Tobacco and periodontal health

One of the most important known risk factor for periodontitis is smoking. Smoking has a significant impact on periodontitis development, treatment response and the likelihood of the disease relapsing. People who smoke are more likely to produce plaque which can lead to gum disease. The gums are affected because smoking causes a lack of oxygen so the diseased gums can’t breathe and heal. Smoking also causes people to produce more plaque causing gum disease to worsen quicker than in non-smokers. Tobacco use is directly related to a number of medical problems. As health care professionals, we take any opportunity to encourage patients to quit smoking. 

Smokers are up to six times more likely to show periodontal destruction than non-smokers, show a poorer response to treatment and are at increased risk of relapse. This is thought to be due to a reduction in gingival blood flow, impaired blood cells defences, impaired wound healing and an increased inflammation. Many studies have shown that persistent smoking leads to greater tooth loss and reduced response to periodontal therapy. Therefore, patients should be advised that even smoking 1-4 cigarettes a day increases their risk of developing periodontitis by almost 50%. Smokers often display:

  • Greater calculus (hardened plaque) formation
  • Higher pocket depths (gum around the teeth) 
  • Greater gum recession
  • Greater bone loss 

Smoking cigars, cannabis and other smokeless tobacco products regularly carries a similar risk to that of cigarettes. The recent development of e-cigarettes means that the relative effect of these, compared to traditional cigarettes has yet to be investigated but new research emerging seems to suggest that the effects might similar to conventional smoking. 

Several studies have shown that smokers do not show as good a response to periodontal treatment (even in the presence of good oral hygiene) as non-smokers. Smokers are also twice as likely to lose teeth in the longer term.

At your initial examination appointment, your clinician will perform a periodontal screening. Careful assessment of the periodontal tissues is an essential component of treatment. Whilst probing using dental instruments is crucial for detecting disease, our clinicians will also assess and record tissue health visually. Our clinicians look at the gingival tissues for health and signs of disease such as redness and record the location of these changes which helps to focus oral hygiene instruction.



Radiographs are used to aid diagnosis and help determine the likely prognosis of the general dentition or specific teeth which is why x-rays are taken at the initial appointment and routinely thereafter. The frequency of the radiographs is determined by the clinical presentation and patient history which can also be invaluable for treatment planning and monitoring the long-term stability of general and gum health. Radiographs can also be useful to track changes in bone levels over time. Clinical need should determine the frequency of repeat radiographs. 


Treatments with our gum expert

Basic gum therapy is usually the initial approach for managing patients with gum disease, following periodontal assessment with our periodontal practitioner who will diagnose and treatment plan accordingly. The final phase is to reassess (where decisions about further treatment, maintenance or surgical therapy are considered). In the initial assessment, plaque retentive factors such as calculus and poorly placed dental restoration should be highlighted and planned to be dealt with. This will ultimately decrease the likelihood of disease progression. Basic therapy is highly effective for most patients with early to moderate disease. A reduction in inflammation usually tends to take place over the first six-months following treatment. Obviously, these results are only achieved along with patient co-operation, particularly with good oral hygiene on a daily basis. The key elements to achieving good results are the frequency of appointments and patient cooperation.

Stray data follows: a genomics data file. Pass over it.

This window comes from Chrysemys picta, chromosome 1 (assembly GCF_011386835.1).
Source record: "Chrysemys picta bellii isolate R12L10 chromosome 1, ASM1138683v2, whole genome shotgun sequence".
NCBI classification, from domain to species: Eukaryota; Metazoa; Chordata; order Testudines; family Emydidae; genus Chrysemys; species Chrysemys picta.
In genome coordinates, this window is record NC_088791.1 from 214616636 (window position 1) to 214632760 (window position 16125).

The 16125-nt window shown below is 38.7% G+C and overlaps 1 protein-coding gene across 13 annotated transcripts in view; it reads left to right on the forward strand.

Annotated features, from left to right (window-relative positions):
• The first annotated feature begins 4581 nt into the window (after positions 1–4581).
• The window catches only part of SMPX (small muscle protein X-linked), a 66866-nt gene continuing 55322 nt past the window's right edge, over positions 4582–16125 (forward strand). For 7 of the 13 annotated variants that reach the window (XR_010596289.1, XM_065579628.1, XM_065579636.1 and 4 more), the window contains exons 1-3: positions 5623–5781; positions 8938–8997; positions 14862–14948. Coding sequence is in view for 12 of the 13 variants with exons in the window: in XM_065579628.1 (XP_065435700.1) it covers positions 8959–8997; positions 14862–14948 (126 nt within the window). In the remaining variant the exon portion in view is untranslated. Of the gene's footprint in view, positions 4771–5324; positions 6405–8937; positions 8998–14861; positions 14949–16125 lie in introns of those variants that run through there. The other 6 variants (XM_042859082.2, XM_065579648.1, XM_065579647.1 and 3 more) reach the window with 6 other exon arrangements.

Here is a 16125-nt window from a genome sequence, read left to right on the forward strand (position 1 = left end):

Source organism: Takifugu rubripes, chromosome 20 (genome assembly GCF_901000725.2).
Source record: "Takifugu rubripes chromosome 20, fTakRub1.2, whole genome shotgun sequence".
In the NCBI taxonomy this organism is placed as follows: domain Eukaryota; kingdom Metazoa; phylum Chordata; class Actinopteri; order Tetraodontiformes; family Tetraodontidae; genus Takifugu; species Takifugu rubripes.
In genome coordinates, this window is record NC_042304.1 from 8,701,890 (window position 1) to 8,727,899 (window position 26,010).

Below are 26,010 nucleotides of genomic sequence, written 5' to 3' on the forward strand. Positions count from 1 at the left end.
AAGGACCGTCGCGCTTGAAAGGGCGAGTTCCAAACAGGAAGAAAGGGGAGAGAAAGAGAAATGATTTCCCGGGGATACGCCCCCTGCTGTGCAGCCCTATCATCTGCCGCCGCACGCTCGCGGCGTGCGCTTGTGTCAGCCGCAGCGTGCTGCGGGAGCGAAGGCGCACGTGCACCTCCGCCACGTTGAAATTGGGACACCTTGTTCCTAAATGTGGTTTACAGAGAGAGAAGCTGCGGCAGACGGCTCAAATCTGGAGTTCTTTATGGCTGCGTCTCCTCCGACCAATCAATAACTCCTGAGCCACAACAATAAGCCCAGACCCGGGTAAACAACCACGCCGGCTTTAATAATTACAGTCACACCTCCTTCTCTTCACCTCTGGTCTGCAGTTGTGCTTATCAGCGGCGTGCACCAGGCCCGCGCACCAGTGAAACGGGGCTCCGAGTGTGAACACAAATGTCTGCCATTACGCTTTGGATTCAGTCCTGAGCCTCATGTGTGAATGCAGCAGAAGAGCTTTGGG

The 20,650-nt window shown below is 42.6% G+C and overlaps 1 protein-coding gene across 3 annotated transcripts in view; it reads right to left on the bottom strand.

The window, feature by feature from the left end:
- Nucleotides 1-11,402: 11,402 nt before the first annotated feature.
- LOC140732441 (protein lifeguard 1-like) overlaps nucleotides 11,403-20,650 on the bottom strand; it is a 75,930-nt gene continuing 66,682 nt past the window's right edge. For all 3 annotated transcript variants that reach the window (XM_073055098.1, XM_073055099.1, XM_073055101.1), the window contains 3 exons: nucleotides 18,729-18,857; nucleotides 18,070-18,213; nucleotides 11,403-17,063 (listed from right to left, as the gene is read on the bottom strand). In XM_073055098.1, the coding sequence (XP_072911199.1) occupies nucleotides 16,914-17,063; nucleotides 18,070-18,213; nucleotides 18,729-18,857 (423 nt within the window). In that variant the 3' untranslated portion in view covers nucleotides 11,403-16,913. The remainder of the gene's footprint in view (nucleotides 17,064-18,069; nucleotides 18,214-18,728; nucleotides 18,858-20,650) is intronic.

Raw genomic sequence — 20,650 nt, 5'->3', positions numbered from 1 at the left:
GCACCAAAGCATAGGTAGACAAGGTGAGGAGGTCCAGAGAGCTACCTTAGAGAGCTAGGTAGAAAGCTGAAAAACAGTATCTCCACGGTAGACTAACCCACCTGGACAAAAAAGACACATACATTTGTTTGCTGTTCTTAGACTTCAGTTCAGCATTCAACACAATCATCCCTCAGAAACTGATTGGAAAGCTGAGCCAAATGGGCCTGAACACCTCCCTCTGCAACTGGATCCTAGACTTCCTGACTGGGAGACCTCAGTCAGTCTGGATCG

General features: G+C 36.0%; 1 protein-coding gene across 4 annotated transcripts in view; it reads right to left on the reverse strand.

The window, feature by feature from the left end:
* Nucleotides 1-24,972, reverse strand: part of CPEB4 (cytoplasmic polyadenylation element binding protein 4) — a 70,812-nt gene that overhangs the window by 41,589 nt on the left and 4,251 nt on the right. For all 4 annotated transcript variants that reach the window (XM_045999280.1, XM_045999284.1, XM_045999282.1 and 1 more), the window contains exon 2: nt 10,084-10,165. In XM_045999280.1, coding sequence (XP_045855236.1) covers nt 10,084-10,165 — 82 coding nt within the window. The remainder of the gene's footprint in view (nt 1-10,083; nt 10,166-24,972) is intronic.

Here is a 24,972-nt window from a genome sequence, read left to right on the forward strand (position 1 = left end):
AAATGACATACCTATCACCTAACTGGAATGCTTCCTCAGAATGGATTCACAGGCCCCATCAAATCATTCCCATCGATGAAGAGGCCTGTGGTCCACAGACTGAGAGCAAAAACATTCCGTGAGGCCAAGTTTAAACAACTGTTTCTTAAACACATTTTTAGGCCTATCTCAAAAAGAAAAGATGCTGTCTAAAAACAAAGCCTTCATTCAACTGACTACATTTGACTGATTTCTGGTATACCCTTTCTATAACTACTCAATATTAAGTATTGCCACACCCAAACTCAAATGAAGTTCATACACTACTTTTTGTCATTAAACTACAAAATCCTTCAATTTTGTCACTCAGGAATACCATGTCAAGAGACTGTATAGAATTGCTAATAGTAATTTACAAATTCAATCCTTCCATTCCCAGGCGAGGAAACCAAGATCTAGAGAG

The expected cost of the treatment will also be included in the overall treatment plan prior to any treatment taking place. Our patients are offered finance plans to help spread the cost of their treatment if they so wish.


Side effects of treatment 

Patients are made aware of any potential side effects of periodontal treatment. These might include increased gum recession (as the inflamed gums recover), longer-looking teeth due to the recession, increased gaps between the teeth (black triangles) and temporary sensitivity.


How to care for your gums

Prior to brushing, use floss or interdental brushes to clean between your teeth twice a day. Then, brush your teeth twice a day for two minutes with an electric toothbrush, using a fluoridated toothpaste. Spit out the excess toothpaste, never rinse your mouth after brushing with mouthwash or water. Allow the residue paste to coat your teeth. Keeping your teeth and gums clean by removing plaque bacteria is the best way to protect against gum disease, however it is impossible to reach the spaces in between your teeth by brushing alone. Dental floss or tape or interdental brushes can help you to remove plaque build-up from between your teeth and below the gum line. If you do not remove the plaque between your teeth each day, you are missing approximately 40% of the tooth surface. If you aren’t sure how to floss or use interdental brushes just ask your dentist, hygienist or dental nurse for advice!